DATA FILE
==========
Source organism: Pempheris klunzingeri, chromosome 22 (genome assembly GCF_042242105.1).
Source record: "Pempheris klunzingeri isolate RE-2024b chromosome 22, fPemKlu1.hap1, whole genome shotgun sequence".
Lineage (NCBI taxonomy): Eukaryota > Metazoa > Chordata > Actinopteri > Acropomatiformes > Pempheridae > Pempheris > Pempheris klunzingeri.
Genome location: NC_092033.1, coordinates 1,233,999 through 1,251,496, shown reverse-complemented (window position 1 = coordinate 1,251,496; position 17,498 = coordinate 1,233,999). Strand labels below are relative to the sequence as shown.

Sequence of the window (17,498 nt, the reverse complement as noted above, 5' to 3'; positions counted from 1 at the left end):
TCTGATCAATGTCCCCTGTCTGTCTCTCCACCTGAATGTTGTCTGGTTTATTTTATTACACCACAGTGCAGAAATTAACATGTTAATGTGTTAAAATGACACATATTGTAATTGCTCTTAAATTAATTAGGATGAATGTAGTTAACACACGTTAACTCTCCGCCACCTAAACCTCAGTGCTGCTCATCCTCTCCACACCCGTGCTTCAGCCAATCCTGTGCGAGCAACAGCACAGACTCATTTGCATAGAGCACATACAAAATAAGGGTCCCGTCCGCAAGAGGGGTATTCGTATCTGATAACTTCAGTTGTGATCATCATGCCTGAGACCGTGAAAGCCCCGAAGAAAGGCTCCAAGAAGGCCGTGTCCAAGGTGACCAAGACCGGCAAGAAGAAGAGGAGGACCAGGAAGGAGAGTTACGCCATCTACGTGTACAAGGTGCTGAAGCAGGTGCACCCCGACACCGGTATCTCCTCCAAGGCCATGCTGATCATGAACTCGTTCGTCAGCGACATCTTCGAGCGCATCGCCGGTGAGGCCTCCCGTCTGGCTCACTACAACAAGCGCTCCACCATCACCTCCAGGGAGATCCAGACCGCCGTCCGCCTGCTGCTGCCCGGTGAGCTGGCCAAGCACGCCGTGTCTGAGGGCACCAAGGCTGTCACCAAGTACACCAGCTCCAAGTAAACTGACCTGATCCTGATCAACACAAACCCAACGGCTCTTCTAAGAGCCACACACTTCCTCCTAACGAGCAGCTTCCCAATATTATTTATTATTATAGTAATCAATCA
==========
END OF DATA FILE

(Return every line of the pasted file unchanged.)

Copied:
Source organism: Pempheris klunzingeri, chromosome 22 (genome assembly GCF_042242105.1).
Source record: "Pempheris klunzingeri isolate RE-2024b chromosome 22, fPemKlu1.hap1, whole genome shotgun sequence".
Lineage (NCBI taxonomy): Eukaryota > Metazoa > Chordata > Actinopteri > Acropomatiformes > Pempheridae > Pempheris > Pempheris klunzingeri.
Genome location: NC_092033.1, coordinates 1,233,999 through 1,251,496, shown reverse-complemented (window position 1 = coordinate 1,251,496; position 17,498 = coordinate 1,233,999). Strand labels below are relative to the sequence as shown.

Sequence of the window (17,498 nt, the reverse complement as noted above, 5' to 3'; positions counted from 1 at the left end):
TCTGATCAATGTCCCCTGTCTGTCTCTCCACCTGAATGTTGTCTGGTTTATTTTATTACACCACAGTGCAGAAATTAACATGTTAATGTGTTAAAATGACACATATTGTAATTGCTCTTAAATTAATTAGGATGAATGTAGTTAACACACGTTAACTCTCCGCCACCTAAACCTCAGTGCTGCTCATCCTCTCCACACCCGTGCTTCAGCCAATCCTGTGCGAGCAACAGCACAGACTCATTTGCATAGAGCACATACAAAATAAGGGTCCCGTCCGCAAGAGGGGTATTCGTATCTGATAACTTCAGTTGTGATCATCATGCCTGAGACCGTGAAAGCCCCGAAGAAAGGCTCCAAGAAGGCCGTGTCCAAGGTGACCAAGACCGGCAAGAAGAAGAGGAGGACCAGGAAGGAGAGTTACGCCATCTACGTGTACAAGGTGCTGAAGCAGGTGCACCCCGACACCGGTATCTCCTCCAAGGCCATGCTGATCATGAACTCGTTCGTCAGCGACATCTTCGAGCGCATCGCCGGTGAGGCCTCCCGTCTGGCTCACTACAACAAGCGCTCCACCATCACCTCCAGGGAGATCCAGACCGCCGTCCGCCTGCTGCTGCCCGGTGAGCTGGCCAAGCACGCCGTGTCTGAGGGCACCAAGGCTGTCACCAAGTACACCAGCTCCAAGTAAACTGACCTGATCCTGATCAACACAAACCCAACGGCTCTTCTAAGAGCCACACACTTCCTCCTAACGAGCAGCTTCCCAATATTATTTATTATTATAGTAATCAATCA